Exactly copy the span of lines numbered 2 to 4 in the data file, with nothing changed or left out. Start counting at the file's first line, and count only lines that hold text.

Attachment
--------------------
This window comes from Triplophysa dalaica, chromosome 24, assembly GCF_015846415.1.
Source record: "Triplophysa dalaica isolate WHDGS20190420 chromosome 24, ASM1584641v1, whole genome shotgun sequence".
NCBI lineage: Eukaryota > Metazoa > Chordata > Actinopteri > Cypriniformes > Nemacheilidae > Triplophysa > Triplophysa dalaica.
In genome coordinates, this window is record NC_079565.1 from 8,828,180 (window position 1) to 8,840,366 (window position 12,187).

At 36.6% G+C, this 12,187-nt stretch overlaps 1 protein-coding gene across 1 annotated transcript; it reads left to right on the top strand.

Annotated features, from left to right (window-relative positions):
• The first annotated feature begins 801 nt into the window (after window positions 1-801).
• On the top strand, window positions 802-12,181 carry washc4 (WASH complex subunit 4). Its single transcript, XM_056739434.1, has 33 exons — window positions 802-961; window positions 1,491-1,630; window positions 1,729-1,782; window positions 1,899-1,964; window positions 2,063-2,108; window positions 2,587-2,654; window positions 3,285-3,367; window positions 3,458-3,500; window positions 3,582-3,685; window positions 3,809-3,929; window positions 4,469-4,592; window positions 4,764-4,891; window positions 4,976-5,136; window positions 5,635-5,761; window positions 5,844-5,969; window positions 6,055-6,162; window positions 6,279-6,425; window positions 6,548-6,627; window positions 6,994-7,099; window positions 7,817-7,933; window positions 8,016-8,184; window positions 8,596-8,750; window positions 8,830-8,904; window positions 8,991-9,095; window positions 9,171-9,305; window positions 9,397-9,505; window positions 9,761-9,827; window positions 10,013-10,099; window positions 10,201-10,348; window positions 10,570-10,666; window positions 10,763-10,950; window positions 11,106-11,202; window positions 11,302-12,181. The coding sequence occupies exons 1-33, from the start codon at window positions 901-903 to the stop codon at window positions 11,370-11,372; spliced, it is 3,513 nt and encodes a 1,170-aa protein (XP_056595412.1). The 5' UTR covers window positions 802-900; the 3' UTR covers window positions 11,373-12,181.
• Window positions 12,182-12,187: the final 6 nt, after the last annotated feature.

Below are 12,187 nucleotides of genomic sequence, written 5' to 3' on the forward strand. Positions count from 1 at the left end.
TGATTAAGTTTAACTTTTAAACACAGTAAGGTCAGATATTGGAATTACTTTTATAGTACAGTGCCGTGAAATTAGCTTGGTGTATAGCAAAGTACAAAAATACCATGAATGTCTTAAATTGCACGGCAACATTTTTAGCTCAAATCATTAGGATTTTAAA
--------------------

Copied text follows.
Source record: "Triplophysa dalaica isolate WHDGS20190420 chromosome 24, ASM1584641v1, whole genome shotgun sequence".
NCBI lineage: Eukaryota > Metazoa > Chordata > Actinopteri > Cypriniformes > Nemacheilidae > Triplophysa > Triplophysa dalaica.
In genome coordinates, this window is record NC_079565.1 from 8,828,180 (window position 1) to 8,840,366 (window position 12,187).